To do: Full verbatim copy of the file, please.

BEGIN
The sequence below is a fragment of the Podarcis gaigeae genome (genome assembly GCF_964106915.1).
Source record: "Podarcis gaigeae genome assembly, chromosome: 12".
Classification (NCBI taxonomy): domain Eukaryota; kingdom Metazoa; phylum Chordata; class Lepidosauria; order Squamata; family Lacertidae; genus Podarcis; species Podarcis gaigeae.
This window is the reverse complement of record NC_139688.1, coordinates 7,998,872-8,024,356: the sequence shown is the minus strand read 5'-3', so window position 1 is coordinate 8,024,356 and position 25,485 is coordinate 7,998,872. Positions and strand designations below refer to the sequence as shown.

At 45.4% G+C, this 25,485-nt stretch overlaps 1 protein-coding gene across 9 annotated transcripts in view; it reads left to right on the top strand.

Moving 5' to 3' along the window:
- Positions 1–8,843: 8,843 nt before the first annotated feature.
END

The sequence below is a fragment of the Podarcis gaigeae genome (genome assembly GCF_964106915.1).
Source record: "Podarcis gaigeae genome assembly, chromosome: 12".
Classification (NCBI taxonomy): domain Eukaryota; kingdom Metazoa; phylum Chordata; class Lepidosauria; order Squamata; family Lacertidae; genus Podarcis; species Podarcis gaigeae.
This window is the reverse complement of record NC_139688.1, coordinates 7,998,872-8,024,356: the sequence shown is the minus strand read 5'-3', so window position 1 is coordinate 8,024,356 and position 25,485 is coordinate 7,998,872. Positions and strand designations below refer to the sequence as shown.

At 45.4% G+C, this 25,485-nt stretch overlaps 1 protein-coding gene across 9 annotated transcripts in view; it reads left to right on the top strand.

Moving 5' to 3' along the window:
- Positions 1–8,843: 8,843 nt before the first annotated feature.